Automobiles are a significant contributor to local air pollution. One of the often-highlighted benefits of neighborways is its ability to encourage commuting by bicycling or walking. When used for commuting or recreation, neighborways can help reduce the use of single occupancy vehicles (SOVs) and therefore reduce total vehicle miles traveled (VMT) and subsequent vehicle emissions that contribute to poor air quality. In Somerville in particular there is a lot of congestion associated with school pick-up & drop off.   This gives residents an alternative way of getting their children to school.

Low Cost Sustainable Transit Option

Neighborways can be created almost entirely with paint and creativity.  Of course if money exists many beautiful things can be done to make streets even better.  The low cost of paint means we can create networks of low-stress play streets that connect neighborhoods, schools and parks across the City.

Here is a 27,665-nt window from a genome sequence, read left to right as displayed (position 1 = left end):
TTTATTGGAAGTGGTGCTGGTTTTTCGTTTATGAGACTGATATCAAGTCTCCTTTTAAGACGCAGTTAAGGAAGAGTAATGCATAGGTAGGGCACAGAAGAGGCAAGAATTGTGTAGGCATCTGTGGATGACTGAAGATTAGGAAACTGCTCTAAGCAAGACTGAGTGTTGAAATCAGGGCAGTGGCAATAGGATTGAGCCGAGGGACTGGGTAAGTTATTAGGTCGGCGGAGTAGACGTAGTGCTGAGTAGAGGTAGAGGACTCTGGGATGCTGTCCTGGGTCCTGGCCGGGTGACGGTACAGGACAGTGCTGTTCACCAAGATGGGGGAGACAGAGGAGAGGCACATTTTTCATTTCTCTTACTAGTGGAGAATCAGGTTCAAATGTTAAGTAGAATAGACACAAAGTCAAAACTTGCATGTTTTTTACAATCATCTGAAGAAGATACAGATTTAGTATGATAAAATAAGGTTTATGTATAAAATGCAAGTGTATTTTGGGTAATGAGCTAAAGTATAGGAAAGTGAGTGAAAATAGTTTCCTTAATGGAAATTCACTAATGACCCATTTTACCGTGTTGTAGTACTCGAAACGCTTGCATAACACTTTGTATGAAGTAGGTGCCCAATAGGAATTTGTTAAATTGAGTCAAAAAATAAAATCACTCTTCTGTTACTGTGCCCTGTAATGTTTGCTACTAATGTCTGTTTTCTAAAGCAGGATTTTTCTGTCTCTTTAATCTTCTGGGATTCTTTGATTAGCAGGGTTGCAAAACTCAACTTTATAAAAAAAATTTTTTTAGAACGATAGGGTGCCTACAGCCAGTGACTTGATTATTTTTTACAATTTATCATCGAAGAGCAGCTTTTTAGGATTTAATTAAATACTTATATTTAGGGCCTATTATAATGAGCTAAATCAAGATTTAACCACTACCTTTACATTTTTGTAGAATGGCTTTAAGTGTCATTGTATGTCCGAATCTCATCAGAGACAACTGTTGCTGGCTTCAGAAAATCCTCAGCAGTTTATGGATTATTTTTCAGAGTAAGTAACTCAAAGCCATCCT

Climate Change

Neighborways have the potential to help decrease the use of single occupancy vehicles (SOV’s) and reduce VMT. In the U.S,  28% of all car trips are 1-mile or less and 41% of all trips are 2 miles or less. Neighborways can help  municipalities reduce short car trips by providing safe, accessible routes to destinations such as transit, parks, social services, and grocery stores. Reducing shorter auto trips has implications for less oil dependency and lower greenhouse gas emissions that contribute to global climate change.